Jekyll is a static site generator, an open-source tool for creating simple yet powerful websites of all shapes and sizes. From the project’s readme:
Jekyll is a simple, blog aware, static site generator. It takes a template directory […] and spits out a complete, static website suitable for serving with Apache or your favorite web server. This is also the engine behind GitHub Pages, which you can use to host your project’s page or blog right here from GitHub.
It’s an immensely useful tool and one we encourage you to use here with Lanyon.
After a recent migration away from iTunes (thankfully), I realised that a lot of the tags for my music files were pretty messy (thanks iTunes). Particularly the title tags for a few albums consisted of the artist name, a dash, and then the actual title of the song itself. For example album artist - song title. This quickly got annoying when scrolling through my library.
It seemed like a good opportunity to play with the Id3Lib library for C#.
This small C# utility app traverses through a directory structure looking for for all files within with the .mp3 extension. A new instance of Mp3File is then created which allows pretty comprehensive modification of the residing ID3 tags which can be accessed through the TagHandler property. In this example a small Regex is used to remove the artist from the title and update the file.
This is just one of the many uses of this library which is really easy to get to grips with. The only problem I’ve had so far is with `‘Invalid UTF-8 strings’ in some of my files. But I guess that’s a problem on my side and not with the library.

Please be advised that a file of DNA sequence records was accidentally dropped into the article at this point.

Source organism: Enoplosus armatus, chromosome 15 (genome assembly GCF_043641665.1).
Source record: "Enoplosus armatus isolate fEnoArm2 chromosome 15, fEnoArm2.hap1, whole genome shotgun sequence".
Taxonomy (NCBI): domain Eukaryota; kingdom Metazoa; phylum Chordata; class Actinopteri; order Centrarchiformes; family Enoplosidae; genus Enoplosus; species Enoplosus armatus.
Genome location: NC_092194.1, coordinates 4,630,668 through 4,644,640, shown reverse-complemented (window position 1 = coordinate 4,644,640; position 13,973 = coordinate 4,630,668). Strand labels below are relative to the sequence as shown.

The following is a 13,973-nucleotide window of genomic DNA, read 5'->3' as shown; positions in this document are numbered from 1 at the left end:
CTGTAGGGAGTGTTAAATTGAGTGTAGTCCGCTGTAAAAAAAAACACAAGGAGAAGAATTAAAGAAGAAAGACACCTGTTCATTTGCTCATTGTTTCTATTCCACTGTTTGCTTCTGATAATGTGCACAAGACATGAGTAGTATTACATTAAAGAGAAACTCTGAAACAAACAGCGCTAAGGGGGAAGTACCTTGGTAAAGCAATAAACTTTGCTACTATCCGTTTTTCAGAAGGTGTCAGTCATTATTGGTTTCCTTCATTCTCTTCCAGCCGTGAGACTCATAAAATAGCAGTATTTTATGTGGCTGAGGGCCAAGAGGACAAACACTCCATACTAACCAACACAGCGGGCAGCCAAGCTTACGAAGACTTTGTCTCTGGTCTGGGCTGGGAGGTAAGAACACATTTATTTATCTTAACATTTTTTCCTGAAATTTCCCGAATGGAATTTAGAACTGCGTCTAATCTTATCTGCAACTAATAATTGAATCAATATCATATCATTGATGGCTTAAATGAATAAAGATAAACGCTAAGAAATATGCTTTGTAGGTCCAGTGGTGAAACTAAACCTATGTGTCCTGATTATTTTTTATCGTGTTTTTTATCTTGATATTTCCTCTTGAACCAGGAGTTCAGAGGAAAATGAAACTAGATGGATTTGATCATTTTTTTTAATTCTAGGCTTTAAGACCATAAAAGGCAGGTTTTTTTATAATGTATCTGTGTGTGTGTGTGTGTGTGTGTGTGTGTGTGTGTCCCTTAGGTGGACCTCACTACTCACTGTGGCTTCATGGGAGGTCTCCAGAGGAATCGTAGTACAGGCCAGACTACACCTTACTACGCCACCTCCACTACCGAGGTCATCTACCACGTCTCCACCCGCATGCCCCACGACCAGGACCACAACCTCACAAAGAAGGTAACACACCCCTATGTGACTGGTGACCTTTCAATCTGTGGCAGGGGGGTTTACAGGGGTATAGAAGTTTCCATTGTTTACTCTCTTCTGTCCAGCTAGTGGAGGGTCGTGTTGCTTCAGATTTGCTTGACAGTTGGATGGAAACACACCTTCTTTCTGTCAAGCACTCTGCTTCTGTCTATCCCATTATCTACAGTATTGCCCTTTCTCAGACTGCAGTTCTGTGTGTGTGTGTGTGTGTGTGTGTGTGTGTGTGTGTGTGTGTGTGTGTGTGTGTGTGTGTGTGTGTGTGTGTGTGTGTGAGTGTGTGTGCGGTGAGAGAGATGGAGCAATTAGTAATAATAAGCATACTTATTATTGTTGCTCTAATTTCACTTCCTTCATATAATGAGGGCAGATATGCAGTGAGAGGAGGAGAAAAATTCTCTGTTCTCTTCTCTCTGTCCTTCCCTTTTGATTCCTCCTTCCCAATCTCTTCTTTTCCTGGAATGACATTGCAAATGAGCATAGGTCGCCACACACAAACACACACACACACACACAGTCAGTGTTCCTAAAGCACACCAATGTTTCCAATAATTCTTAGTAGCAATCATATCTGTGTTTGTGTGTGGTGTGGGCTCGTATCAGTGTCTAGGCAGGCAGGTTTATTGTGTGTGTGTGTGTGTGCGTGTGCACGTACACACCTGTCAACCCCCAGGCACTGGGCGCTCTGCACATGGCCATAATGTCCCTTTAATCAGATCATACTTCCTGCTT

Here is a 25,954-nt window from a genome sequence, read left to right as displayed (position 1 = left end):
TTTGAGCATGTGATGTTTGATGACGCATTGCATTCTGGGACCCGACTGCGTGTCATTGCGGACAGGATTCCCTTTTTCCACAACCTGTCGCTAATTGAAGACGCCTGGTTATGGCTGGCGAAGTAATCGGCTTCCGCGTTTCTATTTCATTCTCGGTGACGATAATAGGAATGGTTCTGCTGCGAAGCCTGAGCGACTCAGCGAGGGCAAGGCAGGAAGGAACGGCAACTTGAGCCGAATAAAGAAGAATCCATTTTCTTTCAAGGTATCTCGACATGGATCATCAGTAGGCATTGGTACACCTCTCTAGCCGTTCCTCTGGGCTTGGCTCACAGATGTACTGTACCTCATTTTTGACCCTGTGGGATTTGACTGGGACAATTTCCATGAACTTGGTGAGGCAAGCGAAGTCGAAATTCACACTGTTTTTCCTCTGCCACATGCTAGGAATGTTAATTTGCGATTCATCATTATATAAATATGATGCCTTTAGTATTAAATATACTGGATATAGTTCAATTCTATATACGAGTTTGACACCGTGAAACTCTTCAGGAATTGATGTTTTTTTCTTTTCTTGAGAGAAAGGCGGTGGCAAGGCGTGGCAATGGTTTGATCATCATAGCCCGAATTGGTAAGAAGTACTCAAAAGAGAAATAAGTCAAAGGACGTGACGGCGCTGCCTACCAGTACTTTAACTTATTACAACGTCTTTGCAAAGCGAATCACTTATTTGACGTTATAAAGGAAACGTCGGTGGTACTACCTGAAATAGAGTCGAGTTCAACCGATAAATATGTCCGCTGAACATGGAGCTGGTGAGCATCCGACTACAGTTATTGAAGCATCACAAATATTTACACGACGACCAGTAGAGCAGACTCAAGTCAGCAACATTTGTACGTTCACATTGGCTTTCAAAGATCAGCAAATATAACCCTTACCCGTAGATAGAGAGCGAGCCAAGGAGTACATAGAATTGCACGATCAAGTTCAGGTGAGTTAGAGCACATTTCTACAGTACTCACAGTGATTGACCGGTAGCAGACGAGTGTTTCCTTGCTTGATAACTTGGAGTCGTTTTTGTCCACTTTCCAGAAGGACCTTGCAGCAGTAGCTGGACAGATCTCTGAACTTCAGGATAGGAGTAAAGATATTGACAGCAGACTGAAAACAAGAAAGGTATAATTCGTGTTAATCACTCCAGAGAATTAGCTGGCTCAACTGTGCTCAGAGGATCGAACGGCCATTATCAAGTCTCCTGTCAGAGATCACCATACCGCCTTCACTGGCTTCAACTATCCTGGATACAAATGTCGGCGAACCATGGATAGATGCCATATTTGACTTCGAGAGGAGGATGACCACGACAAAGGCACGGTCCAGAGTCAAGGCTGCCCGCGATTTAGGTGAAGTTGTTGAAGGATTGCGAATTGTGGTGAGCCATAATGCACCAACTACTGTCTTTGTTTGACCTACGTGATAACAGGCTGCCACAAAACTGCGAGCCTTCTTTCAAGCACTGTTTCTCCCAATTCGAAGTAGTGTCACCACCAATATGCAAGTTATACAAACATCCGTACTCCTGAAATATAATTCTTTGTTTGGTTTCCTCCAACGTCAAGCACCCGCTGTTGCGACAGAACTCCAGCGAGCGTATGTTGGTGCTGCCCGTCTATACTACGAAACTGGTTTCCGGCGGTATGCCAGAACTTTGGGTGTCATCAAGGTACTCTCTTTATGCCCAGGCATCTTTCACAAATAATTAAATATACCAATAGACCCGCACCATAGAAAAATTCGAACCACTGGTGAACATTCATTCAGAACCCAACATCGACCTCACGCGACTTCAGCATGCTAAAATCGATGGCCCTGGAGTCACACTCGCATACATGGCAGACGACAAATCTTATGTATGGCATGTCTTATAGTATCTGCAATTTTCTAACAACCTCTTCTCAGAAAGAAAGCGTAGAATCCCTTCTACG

As a follow up to a previous post about the new features that Java 8 will bring to the table, here is another good link that covers some of the new terminology the update will introduce. As the new lambda expressions and streams API are likely to be the most used features of Java 8, it’s never too early to brush up on some of the new classes.
GitHub is a great service that I use often to host my personal projects. Their free accounts offer an unlimited number of public repositories where your code is visible to anyone visiting your profile. This is great for any open source work, but not so good for coursework projects where you really want to keep your source code private (at least until the deadline).
Handily though, if you are a student GitHub will give you a free Micro plan for a few years to help in your studies. This plan comes with 5 private repositories and of course you are still able to create an unlimited number of public ones.
All you need is a valid academic email address that has been added to your GitHub and you are good to go.
As the release of Java 8 looms ever closer and closer, here is some good information about what new changes to expect. Unlike Java 7 this release does seem to actually include some useful features including lambda’s which can be neatly integrated with the new streams API and a much needed new date/time API.